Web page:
Carbohydrates are converted into sugar when they enter your bloodstream. Since your body doesn’t usually need all the energy that the sugar produces, it converts most of the energy into fat. The plummet in blood sugar levels that always follows a spike causes you to feel hungry for more sugar. If this cycle is continually repeated, you won’t be able to lose weight fast; in fact, you might gain weight.
When one is losing weight, people tend to shed their bad eating habits and exercise daily, something which was not part of their routine before. Surely, the regime will not be as crucial as before, but if the same life style is not maintained, it would be easier to slip back in to bad habits and gain the kilos which were shed. Balanced diet containing carbohydrates (55%), fats (25%) and proteins (20%) in the food. Exercising everyday will not be off the books either, as said earlier, it will not be as extreme as before, but it is important to exercise any at least half an hour each day for five days in a week, so weight can be maintained successful. It is easy to let yourself go after a goal has been reached, but letting go of exercise routine will result in a big setback.
Don't get me wrong — exercising at any time is good for you. But evening activity may be particularly beneficial because many people's metabolism slows down toward the end of the day. Thirty minutes of aerobic activity before dinner increases your metabolic rate and may keep it elevated for another two or three hours, even after you've stopped moving. Plus, it'll help you relax post-meal so you won't be tempted by stress-induced grazing that can rack up calories.
Be choosy about carbs. You can decide which ones you eat, and how much. Look for those that are low on the glycemic index (for instance, asparagus is lower on the glycemic index than a potato) or lower in carbs per serving than others. Whole grains are better choices than processed items, because processing removes key nutrients such as fiber, iron, and B vitamins. They may be added back, such as in “enriched” bread.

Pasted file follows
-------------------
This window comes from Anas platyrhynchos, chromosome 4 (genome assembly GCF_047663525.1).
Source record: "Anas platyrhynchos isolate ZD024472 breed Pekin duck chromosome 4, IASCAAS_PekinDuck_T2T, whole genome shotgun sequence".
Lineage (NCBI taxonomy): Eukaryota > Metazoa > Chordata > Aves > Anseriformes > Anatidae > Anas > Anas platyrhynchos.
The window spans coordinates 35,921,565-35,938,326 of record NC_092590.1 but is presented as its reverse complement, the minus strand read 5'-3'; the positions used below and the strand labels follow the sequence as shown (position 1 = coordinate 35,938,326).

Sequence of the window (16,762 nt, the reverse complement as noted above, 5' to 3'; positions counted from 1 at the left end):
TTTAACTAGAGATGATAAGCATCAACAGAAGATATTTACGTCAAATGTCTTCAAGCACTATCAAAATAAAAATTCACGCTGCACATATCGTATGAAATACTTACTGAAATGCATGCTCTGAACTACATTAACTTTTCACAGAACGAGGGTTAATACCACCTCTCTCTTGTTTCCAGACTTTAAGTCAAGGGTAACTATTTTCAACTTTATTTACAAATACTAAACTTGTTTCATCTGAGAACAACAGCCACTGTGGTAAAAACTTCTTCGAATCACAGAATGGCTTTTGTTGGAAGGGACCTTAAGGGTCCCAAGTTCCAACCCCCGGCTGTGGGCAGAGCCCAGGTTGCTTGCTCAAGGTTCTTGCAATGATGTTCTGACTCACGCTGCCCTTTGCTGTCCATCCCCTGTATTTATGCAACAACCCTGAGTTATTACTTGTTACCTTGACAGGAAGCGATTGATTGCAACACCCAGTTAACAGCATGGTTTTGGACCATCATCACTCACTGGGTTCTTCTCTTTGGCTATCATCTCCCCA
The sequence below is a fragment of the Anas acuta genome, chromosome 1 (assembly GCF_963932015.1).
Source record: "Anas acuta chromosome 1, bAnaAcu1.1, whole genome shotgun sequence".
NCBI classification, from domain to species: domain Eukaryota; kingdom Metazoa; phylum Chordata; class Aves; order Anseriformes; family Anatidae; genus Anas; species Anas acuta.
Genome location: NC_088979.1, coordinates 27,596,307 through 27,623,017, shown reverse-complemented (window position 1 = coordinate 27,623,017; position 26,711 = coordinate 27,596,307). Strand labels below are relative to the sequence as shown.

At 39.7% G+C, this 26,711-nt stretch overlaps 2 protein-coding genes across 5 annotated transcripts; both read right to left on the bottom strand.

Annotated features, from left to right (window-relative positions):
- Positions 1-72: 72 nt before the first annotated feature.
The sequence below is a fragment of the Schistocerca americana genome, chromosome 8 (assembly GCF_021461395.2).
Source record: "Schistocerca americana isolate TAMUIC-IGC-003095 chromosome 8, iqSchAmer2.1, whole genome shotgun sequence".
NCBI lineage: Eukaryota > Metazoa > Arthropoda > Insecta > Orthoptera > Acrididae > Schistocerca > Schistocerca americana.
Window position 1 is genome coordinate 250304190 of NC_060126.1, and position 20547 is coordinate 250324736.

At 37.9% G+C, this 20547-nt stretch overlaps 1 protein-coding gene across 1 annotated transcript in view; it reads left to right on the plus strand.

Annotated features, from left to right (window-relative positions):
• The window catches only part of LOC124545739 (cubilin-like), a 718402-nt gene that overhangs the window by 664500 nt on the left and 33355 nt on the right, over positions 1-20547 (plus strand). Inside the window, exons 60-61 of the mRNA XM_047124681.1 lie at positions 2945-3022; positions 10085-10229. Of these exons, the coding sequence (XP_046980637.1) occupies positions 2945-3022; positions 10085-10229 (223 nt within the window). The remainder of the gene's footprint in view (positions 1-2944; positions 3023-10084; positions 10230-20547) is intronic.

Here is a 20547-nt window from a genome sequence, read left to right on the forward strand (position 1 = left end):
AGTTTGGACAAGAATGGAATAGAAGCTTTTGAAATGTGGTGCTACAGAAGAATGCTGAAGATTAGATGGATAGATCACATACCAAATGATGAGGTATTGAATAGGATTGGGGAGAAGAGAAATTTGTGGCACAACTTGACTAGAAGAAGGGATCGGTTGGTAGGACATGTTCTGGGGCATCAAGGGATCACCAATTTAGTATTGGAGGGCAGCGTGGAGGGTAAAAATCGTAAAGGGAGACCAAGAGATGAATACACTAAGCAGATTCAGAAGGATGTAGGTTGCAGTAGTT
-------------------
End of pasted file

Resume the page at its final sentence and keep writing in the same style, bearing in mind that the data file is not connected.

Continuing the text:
I am fasting for Ramadan. Can I do this diet? Yes, but you will have to spread your meals out. Drink cold water at 4 a.m. Wait 15 to 20 minutes and eat a big meal with the foods on that day's menu. Then at 7 p.m. when you can break your fast, drink another glass of cold water and wait 15 to 20 minutes. Eat another meal. Repeat through the evening, eating small meals until bedtime.

While there are probably plenty of pre-made bean and veggie soup options that just need a few minutes to heat through on the stovetop, making your own soup is really easy—and a great idea for your health. Homemade soups are much lower in sodium – about 100 milligrams or less per 2-cup serving. By contrast, 2 cups of many canned soups contain a blood-pressure-busting 1,200 milligrams or more, a worrisome amount considering that health experts recommend consuming no more than 1,500 milligrams of sodium for the entire day. This is also a great way to use up all those leftover vegetables in your crisper—pretty much anything works in this soup.


Don't let extra hours lounging in bed stand between you and a flatter stomach. While getting enough sleep can help boost your metabolic rate, sleeping in may undo any benefit you'd enjoy from catching a few extra winks. One Obesity study reveals that late sleepers who snoozed past 10:45 in the morning ate nearly 250 more calories over the course of the day, despite eating half as many fruits and vegetables as their early bird counterparts. Even worse, they chowed down on more salty, sugary, and trans-fat-laden fast food than those who woke up earlier. If you happen to head out of the house early, you're in for an additional metabolic boost; researchers at Northwestern University have found that people exposed to just a short period of early morning sunlight had lower BMIs than their late-waking counterparts.